Craft

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Art Craft

Colorful Quilts by Bisa Butler use African Fabrics to Form Nuanced Portraits

February 21, 2019

Laura Staugaitis

“Three Kings”, detail

Artist Bisa Butler draws from an array of vibrant patterned fabrics to create portraits of everyday people. She eschews representational colors, favoring layered jewel-toned hues to form the skin of her Black subjects, and often groups figures together into strong silhouettes.

“I have always been drawn to portraits,” Butler explains in a statement on her gallery’s website. “I was the little girl who would sit next to my grandmother and ask her to go through her old family photo albums. I was the one who wanted to hear the story behind every picture. This inquisitiveness has stayed with me to this day. I often start my pieces with a black and white photo and allow myself to tell the story.”

Butler studied fine art at Howard University. In a video interview by BRIC TV, the artist explains that she began using fabric in her paintings in college, and then converted to quilting as a way to continue her dedicated art practice while protecting her young daughter from toxic materials and fumes.

The artist was born in Orange, New Jersey, and now lives and works in Brooklyn, New York. She is represented by Claire Oliver Gallery. You can see more from Butler on Instagram. (via #WOMENSART)

“Three Kings” (2018), quilted and appliquéd cotton, wool and chiffon, 95 x 72 in / 241.3 x 182.9 cm

“The Mighty Gents” (2018), quilted and appliquéd cotton, wool and chiffon, 67 x 78 in / 170.2 x 198.1 cm

“The Mighty Gents”, detail

“The Mighty Gents”, detail

“Anaya with Oranges”

“The Safety Patrol” (2018), quilted and appliquéd cotton, wool and chiffon, 90 x 82 in / 228.6 x 208.3 cm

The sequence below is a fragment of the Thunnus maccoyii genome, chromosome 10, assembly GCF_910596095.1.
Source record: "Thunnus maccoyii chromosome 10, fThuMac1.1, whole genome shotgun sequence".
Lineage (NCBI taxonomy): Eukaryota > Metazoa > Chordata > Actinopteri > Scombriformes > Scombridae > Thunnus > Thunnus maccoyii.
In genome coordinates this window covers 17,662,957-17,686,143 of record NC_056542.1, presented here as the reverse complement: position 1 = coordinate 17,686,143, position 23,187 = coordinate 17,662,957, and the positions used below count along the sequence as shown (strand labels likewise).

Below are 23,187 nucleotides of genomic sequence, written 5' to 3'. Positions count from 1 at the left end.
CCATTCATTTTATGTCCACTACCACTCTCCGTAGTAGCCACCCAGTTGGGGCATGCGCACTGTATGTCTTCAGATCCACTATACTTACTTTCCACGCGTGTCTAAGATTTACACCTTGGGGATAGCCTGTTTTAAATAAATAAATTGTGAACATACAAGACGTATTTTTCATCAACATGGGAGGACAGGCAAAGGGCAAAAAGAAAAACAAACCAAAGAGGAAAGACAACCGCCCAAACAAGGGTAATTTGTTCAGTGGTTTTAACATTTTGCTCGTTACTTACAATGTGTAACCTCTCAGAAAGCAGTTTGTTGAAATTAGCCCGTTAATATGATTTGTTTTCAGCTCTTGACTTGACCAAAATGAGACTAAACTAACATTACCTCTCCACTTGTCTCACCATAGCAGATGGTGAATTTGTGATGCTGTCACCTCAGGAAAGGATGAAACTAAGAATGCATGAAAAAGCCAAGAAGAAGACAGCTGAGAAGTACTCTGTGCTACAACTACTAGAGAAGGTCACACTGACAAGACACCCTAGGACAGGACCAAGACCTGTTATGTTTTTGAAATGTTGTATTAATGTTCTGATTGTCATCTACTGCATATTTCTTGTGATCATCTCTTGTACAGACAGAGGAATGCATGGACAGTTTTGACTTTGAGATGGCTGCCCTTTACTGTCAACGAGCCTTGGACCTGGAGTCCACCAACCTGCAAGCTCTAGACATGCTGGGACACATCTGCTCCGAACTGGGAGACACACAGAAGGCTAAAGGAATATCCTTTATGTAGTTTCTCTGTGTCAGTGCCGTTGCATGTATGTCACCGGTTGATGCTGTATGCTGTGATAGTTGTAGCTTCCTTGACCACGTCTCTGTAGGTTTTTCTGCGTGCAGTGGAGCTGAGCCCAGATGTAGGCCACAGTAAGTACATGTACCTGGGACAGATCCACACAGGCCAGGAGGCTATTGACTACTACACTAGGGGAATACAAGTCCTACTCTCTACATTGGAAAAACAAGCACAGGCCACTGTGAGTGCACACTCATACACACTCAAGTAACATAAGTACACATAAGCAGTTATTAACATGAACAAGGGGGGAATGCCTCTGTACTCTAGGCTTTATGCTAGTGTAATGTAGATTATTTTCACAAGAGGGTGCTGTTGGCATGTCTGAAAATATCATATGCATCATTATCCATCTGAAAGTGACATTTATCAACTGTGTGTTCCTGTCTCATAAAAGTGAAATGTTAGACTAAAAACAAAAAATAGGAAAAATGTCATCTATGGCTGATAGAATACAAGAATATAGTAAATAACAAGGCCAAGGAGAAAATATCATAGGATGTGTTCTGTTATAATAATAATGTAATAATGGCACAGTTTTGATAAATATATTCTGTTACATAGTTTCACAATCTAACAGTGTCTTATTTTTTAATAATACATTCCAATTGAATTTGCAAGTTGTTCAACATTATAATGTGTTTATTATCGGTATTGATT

“The Safety Patrol”, detail

L: “The Unconquerable Lyric” R: “I Want To Smell The Flowers”

“Black Star Family, first class tickets to Liberia” (2018), cotton, silk chiffon, satin, silk and lace, 79 x 85 in / 200.7 x 215.9 cm

 

 



Art Craft

Crocheted Masks by threadstories Question How We Portray Ourselves Online

January 31, 2019

Kate Sierzputowski

Irish visual artist threadstories crafts wearable textile masks that are often full-coverage, obscuring her face with layers of multi-colored yarn. The works are made with traditional techniques, and inspired by everything from the art of basketweaving to Francis Bacon’s distorted figural paintings. Each work begins with a crocheted balaclava which the artist uses as a base to attach each segment of material.

Conceptually, the masks question how we portray ourselves online and how this is influenced by a rapid decrease in personal privacy. “The masks deny the viewer the full story of who the sitter is, echoing the curated or false personas we portray and view online daily,” threadstories tells Colossal. “The masks are mutations of our private and public selves.”

You can see a short film that more deeply explores the process behind threadstories’s practice and masks in this film made by Sixbetween, and view more of her textile works on Instagram. (via Colossal Submissions)

 

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Out of it #mask #anticeleb #constantcontentcreator @threadstories

A post shared by threadstories (@threadstories) on

 

 



Craft Food

Crocheted Seafood and Knitted Loaves Top the Menu of Kate Jenkins’s Food-Focused Exhibitions

January 28, 2019

Kate Sierzputowski

Photo by Emma Wood

Brighton, England-based textile artist Kate Jenkins has been recreating veggies, seafood, and other favorite foods in wool for the last 12 years. Jenkins got her start in knitwear design, but has begun to focus on knitting feasts rather than fashions. In 2015 Jenkins made her largest installation to date, crocheting dozens of sardines, mussels, clams, shrimp, prawns, lobsters, crabs and other delights from the sea for a full-size fish counter titled “Kate’s Place the Stitchmongers” in Alexander Palace in London. For inspiration Jenkins knits or crochets from life, always purchasing the food she plans on recreating for accurate scale and texture.